Nature: How OTUD7B Saves TRAF3
TRAF3, TNF receptor-associated factor 3, is a protein that in humans is encoded by the TRAF3 gene. TRAF3 belongs to the TNFR family member which is important for the activation of the immune response. TNFR3 is found to be a critical component of the lymphotoxin-beta receptor (LTbetaR) signaling complex, which induces NF-kappaB activation and cell death initiated by LTbeta ligation.
In the nick of time, OTUD7B could stretch the vital hand to help enzyme TRAF3. According to Nature, scientists identified TRAF3's savior and demonstrated its function mechanism: t hey found the OTUD7B worked as the protector of TRAF3.
Understanding how the degradation of TRAF3 is regulated is extremely important as genetic defects or constant degradation of TRAF3 lead to the uncontrolled activity of what we call the non-canonical NF-kB pathway. This in turn, is associated with autoimmune diseases and lymphoid malignancies.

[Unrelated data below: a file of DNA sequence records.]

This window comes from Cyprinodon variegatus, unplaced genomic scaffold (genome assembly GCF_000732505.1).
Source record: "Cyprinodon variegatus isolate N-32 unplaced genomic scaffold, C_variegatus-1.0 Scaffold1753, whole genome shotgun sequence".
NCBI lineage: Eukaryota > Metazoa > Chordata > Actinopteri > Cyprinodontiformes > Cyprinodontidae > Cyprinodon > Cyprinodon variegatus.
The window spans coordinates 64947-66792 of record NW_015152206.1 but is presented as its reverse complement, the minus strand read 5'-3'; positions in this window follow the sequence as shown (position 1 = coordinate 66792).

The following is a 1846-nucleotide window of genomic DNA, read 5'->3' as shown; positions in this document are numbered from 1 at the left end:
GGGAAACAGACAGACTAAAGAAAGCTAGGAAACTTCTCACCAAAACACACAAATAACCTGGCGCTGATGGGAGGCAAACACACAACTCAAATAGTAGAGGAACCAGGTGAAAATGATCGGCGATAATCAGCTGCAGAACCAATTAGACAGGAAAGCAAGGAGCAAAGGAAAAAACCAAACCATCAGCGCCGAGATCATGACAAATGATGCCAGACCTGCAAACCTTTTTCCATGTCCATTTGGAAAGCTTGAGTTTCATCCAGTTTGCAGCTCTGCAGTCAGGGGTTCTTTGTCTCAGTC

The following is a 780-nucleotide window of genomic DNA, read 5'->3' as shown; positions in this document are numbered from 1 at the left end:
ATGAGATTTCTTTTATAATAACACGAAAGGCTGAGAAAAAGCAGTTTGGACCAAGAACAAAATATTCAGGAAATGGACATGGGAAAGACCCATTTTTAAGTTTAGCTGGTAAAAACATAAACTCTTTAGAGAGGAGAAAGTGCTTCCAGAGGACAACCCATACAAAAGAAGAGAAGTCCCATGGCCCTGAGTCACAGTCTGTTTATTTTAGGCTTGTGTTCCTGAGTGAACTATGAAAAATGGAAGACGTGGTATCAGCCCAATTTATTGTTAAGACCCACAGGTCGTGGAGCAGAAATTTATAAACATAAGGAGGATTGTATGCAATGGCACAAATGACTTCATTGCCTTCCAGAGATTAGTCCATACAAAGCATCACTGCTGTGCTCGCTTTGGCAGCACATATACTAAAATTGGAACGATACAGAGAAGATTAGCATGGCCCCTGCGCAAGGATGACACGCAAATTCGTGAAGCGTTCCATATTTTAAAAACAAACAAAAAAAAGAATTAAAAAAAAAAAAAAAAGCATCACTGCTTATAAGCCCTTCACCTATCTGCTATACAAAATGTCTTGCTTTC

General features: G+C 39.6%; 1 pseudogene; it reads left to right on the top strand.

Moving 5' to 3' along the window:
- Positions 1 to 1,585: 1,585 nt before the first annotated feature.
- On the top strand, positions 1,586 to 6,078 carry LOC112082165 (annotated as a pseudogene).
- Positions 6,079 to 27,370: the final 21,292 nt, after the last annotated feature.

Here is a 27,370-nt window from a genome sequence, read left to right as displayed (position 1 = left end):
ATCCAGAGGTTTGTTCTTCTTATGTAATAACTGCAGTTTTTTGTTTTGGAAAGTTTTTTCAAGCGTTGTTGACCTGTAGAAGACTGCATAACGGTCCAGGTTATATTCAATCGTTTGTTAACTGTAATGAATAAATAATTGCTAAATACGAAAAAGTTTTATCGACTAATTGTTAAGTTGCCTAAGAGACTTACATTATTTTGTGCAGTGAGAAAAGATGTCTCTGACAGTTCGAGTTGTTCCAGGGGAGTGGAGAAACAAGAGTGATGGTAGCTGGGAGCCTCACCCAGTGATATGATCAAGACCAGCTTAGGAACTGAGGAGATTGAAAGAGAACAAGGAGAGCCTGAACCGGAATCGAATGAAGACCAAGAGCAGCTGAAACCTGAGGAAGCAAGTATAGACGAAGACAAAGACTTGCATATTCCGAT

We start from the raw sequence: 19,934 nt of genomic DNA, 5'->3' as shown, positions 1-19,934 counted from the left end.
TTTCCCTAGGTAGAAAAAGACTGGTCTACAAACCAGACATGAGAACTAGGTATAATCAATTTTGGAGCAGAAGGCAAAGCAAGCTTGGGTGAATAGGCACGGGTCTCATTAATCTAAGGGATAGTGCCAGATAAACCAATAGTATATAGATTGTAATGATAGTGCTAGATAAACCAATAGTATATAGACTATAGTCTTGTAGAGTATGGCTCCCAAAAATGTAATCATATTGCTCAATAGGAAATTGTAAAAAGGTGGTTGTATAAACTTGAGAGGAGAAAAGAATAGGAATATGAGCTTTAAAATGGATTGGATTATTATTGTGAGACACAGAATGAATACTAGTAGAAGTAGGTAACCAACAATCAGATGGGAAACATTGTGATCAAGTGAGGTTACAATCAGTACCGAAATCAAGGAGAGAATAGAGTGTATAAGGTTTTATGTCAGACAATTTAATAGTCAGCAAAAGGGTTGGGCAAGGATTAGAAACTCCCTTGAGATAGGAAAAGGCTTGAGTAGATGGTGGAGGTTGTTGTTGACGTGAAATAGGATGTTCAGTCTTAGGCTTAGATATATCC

The NF-kB pathway was found in past studies. NF-kB, a family of proteins, turns on genes that are important in immune response, inflammation, cell growth and survival, and development. In this study, they found that NF-kB activity increases when TRAF3 has the homing targets, or ubiquitins, attached to it and is destroyed by the proteasome.
TRAF3 activates the same destructive mechanism to against NIK when it is attacked. NIK is a protein that's central to NF-kB activity, by tagging it with ubiquitins.
But what regulates TRAF3's destruction and controls NF-kB in the process?
For the question, scientists thought enzyme OTUD7B as a candidate. OTUD7B was genetically quite similar to another enzyme active in the canonical pathway for NF-kB—A20. But A20 is not active in the non-canonical NFkB pathway.
Further researchers found something by applying inducers of the non-canonical NK-kB pathway to cells derived from OTUD7B-deficient mice: the degradation of TRAF3 and accumulation of its target—NIK and ubiquitination of TRAF3. Cells with OTUD7B intact suppressed non-canonical NF-kB signaling.
A20-knowed-out mice caused biological changes, as knocking out the OTUD7B gene did, but it did not kill the mice. As a result, the knockout mice had an improved immune response to the lethal intestinal bacterial pathogen C. rodentium, while the suppressed mice had greatly increased lymphoid cell growth in the lining of the intestine and hyper-responsiveness to antigens by B cells.
Article Link: Nature: How OTUD7B Saves TRAF3
Tags: Enzyme TRAF3, OTUD7B, Ubiquitins, Immune Response